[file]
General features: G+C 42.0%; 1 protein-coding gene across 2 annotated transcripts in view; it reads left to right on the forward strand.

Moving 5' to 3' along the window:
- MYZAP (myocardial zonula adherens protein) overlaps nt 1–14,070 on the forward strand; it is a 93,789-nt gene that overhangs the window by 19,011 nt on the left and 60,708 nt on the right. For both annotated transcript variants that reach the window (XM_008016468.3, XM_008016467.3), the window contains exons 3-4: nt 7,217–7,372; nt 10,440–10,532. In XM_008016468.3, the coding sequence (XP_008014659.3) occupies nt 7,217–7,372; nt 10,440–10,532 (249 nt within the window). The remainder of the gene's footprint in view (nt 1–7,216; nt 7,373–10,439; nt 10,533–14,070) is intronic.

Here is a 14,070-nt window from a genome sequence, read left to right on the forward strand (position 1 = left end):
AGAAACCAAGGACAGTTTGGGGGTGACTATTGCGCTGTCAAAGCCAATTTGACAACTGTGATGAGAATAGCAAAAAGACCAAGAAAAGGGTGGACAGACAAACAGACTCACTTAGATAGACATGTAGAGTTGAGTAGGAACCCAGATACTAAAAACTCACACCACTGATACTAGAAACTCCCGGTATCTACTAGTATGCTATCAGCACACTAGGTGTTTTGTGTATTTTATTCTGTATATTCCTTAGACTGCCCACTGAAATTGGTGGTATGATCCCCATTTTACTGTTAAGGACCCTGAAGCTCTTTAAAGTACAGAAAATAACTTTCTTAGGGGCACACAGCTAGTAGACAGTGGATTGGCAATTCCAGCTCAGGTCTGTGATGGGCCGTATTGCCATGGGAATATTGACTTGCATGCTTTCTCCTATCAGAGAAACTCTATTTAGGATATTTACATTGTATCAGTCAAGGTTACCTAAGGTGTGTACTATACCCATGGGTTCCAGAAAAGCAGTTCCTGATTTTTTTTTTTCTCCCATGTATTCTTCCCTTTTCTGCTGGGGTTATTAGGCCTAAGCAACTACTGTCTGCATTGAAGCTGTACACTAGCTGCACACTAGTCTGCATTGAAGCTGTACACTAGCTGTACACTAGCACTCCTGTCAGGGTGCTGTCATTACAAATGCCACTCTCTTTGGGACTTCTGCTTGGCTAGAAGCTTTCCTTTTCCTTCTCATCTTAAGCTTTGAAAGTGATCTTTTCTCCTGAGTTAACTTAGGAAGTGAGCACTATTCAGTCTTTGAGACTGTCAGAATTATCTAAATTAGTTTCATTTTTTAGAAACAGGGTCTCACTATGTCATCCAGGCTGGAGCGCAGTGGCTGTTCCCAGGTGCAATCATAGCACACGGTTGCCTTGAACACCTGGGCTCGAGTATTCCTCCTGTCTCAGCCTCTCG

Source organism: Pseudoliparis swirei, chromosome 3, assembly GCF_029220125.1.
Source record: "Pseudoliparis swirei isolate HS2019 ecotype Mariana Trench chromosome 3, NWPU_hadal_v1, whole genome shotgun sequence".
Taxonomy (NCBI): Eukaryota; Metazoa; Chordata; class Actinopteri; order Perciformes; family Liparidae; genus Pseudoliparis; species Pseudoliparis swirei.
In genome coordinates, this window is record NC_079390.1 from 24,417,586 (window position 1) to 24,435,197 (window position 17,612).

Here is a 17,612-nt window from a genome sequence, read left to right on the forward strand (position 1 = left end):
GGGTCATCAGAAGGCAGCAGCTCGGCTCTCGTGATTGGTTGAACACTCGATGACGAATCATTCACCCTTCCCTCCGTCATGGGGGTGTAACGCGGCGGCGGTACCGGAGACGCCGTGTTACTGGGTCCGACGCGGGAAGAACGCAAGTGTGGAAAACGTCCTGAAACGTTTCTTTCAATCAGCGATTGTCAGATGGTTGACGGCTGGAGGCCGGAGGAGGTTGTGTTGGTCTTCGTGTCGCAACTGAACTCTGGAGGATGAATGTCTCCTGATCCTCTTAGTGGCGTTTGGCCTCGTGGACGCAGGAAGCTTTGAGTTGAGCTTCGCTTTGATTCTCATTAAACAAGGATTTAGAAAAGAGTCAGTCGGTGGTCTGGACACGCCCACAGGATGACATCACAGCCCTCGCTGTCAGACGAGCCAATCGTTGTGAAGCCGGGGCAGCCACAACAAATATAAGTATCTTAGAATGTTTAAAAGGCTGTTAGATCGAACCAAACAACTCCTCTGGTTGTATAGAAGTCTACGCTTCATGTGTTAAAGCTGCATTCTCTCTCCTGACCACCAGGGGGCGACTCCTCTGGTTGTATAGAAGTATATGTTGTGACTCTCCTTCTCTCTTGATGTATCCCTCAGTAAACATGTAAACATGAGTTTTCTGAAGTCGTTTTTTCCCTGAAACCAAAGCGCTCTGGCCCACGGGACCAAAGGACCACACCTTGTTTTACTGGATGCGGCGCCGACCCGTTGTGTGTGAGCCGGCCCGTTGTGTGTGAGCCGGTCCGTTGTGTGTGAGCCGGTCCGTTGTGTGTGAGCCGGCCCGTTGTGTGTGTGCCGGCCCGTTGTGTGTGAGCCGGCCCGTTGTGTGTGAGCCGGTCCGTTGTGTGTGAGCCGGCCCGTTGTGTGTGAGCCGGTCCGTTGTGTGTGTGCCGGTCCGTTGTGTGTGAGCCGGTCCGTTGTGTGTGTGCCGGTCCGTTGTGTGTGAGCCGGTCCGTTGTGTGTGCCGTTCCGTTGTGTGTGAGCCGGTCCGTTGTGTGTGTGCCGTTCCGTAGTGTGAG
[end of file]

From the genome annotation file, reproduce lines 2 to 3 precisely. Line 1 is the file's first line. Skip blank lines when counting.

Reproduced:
Moving 5' to 3' along the window:
- MYZAP (myocardial zonula adherens protein) overlaps nt 1–14,070 on the forward strand; it is a 93,789-nt gene that overhangs the window by 19,011 nt on the left and 60,708 nt on the right. For both annotated transcript variants that reach the window (XM_008016468.3, XM_008016467.3), the window contains exons 3-4: nt 7,217–7,372; nt 10,440–10,532. In XM_008016468.3, the coding sequence (XP_008014659.3) occupies nt 7,217–7,372; nt 10,440–10,532 (249 nt within the window). The remainder of the gene's footprint in view (nt 1–7,216; nt 7,373–10,439; nt 10,533–14,070) is intronic.